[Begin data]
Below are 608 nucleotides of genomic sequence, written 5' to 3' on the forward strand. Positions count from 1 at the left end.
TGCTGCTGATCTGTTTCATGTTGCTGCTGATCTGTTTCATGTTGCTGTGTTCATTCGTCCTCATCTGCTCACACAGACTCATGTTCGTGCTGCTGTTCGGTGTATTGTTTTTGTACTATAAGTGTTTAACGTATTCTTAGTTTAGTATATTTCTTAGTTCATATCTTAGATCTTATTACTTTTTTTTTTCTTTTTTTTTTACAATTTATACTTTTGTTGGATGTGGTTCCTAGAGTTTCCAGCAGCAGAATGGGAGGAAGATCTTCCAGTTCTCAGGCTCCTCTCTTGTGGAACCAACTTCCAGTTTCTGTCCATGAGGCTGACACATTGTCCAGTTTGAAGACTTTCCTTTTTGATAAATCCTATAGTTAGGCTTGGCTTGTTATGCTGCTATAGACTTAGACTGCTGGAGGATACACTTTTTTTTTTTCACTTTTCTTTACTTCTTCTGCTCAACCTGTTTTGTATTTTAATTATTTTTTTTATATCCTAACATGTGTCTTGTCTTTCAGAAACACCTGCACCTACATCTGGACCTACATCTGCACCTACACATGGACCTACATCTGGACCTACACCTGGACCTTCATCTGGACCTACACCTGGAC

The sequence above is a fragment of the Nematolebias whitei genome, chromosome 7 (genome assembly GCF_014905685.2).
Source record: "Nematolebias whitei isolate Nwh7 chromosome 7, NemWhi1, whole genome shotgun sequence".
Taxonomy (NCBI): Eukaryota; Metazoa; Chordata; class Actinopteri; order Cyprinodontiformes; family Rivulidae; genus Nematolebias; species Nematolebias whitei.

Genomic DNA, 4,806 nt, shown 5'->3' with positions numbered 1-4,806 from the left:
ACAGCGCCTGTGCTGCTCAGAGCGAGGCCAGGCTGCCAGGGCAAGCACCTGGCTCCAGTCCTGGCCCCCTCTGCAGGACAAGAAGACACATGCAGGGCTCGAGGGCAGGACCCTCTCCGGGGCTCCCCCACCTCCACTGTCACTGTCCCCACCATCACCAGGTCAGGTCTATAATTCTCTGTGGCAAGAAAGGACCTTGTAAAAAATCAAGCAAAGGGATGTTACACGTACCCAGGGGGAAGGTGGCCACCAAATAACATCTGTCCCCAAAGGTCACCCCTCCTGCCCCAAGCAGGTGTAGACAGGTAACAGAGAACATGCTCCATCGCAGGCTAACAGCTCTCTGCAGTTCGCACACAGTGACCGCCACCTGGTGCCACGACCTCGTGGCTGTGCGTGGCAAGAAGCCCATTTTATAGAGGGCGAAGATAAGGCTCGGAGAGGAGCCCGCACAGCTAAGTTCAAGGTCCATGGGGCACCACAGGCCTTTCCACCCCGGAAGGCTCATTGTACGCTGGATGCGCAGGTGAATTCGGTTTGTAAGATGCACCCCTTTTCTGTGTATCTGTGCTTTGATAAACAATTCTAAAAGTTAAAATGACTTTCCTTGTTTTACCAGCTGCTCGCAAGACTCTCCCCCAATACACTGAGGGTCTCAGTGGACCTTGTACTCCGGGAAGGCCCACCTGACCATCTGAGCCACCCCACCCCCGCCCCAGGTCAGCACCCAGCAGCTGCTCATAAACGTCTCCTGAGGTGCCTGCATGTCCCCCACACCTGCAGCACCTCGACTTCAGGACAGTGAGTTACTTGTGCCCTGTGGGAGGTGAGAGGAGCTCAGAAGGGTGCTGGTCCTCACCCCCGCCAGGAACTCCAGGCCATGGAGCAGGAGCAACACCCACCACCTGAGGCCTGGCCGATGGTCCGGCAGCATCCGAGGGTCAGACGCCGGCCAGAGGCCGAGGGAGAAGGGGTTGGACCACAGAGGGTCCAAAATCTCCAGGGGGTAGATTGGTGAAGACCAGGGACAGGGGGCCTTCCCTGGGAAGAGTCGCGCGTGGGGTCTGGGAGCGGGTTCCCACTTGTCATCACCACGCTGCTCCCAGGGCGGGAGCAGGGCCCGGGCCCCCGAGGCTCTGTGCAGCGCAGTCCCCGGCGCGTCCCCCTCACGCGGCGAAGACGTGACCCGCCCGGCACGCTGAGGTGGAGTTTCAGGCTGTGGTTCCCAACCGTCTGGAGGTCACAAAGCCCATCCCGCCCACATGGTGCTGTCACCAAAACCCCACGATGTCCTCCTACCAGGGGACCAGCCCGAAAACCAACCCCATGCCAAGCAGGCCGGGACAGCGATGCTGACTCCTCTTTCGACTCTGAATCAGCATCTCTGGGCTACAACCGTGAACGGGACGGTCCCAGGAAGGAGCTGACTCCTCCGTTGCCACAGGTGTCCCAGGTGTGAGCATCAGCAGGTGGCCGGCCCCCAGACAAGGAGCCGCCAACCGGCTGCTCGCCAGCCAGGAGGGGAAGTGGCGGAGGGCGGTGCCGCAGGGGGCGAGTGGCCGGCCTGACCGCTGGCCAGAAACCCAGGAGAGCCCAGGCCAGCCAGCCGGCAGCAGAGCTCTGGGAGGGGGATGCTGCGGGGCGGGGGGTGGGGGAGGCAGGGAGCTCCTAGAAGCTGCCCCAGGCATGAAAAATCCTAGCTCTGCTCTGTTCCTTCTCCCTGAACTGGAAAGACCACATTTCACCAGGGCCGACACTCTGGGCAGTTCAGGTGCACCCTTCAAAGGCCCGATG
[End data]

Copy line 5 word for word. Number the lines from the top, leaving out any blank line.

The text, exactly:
Taxonomy (NCBI): Eukaryota; Metazoa; Chordata; class Actinopteri; order Cyprinodontiformes; family Rivulidae; genus Nematolebias; species Nematolebias whitei.